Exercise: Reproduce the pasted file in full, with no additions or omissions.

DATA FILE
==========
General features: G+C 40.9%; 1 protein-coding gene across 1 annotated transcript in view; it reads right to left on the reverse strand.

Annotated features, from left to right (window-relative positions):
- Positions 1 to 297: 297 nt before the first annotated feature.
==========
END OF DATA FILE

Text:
General features: G+C 40.9%; 1 protein-coding gene across 1 annotated transcript in view; it reads right to left on the reverse strand.

Annotated features, from left to right (window-relative positions):
- Positions 1 to 297: 297 nt before the first annotated feature.